Tom's Blog

Saturday, September 19, 2015

Swamp thistle: an attractive wetland plant

We have always had swamp thistle (Cirsium muticum) in our wetland, but this year it is particularly prolific in the part of the wetland we burned this April.

The C value of swamp thistle is a relatively high number of 8 (in Michigan it is 10!).

Occasionally we have a few swamp thistle plants in our wet mesic prairies (Crane and Valley), but it is most prolific in the real marsh areas where the water table is close to the surface.

Swamp thistle is native to Pleasant Valley Conservancy and thrives without any help from us. However, we do collect seeds for planting in other parts of the wetland, and are happy if it spreads into areas where we have not seen it before.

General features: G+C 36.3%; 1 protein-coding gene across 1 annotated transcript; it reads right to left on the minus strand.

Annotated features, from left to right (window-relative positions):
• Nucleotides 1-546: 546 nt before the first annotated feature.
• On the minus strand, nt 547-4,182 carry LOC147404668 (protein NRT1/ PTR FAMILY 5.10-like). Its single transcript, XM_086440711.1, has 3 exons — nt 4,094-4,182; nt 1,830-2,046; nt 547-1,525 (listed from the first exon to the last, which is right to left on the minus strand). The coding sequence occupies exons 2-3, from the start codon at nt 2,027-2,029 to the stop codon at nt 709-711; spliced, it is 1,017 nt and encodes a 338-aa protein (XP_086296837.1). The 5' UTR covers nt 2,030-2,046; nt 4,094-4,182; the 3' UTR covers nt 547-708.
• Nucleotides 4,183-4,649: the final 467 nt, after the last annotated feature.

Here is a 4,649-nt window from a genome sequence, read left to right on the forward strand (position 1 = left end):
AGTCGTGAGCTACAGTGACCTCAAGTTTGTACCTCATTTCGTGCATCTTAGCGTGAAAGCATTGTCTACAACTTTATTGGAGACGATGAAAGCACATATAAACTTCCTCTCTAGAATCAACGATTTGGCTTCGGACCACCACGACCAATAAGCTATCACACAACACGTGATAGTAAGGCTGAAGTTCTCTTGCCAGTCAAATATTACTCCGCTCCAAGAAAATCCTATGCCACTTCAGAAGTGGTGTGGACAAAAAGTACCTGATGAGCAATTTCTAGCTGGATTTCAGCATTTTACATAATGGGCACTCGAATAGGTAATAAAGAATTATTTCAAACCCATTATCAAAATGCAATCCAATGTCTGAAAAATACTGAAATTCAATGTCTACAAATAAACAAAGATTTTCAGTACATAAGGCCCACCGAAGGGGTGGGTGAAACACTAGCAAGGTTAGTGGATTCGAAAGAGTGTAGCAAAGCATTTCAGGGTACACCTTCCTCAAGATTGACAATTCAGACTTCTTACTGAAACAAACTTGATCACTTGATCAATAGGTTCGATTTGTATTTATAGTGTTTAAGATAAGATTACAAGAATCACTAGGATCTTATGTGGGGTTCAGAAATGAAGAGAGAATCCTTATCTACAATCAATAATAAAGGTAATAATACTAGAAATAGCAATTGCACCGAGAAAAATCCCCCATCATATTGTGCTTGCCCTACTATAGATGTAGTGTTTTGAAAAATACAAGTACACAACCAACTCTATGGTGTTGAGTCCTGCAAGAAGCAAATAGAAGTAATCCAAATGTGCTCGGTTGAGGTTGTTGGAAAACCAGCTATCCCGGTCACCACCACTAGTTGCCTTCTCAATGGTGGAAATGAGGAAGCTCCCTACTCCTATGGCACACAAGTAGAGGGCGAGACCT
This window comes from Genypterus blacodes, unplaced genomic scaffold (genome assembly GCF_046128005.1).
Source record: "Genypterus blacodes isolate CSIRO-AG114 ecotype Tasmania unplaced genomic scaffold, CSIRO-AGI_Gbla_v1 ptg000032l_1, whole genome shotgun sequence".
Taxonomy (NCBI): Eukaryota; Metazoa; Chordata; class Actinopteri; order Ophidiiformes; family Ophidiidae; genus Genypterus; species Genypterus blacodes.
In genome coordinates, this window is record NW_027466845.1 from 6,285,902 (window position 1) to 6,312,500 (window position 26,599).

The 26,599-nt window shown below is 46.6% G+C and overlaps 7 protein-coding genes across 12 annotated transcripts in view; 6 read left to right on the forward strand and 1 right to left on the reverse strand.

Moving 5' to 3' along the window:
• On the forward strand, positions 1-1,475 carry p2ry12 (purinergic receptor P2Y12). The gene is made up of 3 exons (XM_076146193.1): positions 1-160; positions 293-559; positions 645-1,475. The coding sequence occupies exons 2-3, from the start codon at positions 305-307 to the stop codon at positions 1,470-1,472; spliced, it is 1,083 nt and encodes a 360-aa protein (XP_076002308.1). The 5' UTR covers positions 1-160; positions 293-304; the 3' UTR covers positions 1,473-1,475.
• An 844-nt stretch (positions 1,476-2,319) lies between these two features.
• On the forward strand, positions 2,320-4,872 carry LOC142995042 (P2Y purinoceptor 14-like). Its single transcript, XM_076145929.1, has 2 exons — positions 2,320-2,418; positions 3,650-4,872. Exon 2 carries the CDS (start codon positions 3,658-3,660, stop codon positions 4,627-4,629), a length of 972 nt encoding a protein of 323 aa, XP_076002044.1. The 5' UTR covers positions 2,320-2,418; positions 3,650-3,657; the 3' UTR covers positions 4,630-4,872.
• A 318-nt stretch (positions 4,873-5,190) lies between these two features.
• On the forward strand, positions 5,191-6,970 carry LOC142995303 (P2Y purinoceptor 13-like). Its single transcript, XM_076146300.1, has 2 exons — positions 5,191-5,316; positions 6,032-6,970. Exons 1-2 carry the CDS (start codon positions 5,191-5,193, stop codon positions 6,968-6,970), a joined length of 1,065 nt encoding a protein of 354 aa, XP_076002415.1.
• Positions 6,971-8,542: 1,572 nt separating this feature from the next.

In an earlier blog post this year I discussed the use of the hemiparasite lousewort to promote wetland plants. Swamp thistle was one of those that benefited, but my impression is that burning is even more important for this species. 

Like our most common native thistle (old field thistle; C. discolor), swamp thistle is a biennial. It grows from seed its first year as a rosette. Like other biennials in northern climates, it probably requires a cold period to induce flowering. 

This is a beautiful plant with rich purple-colored flowers. It is not surprising that the insects love it!


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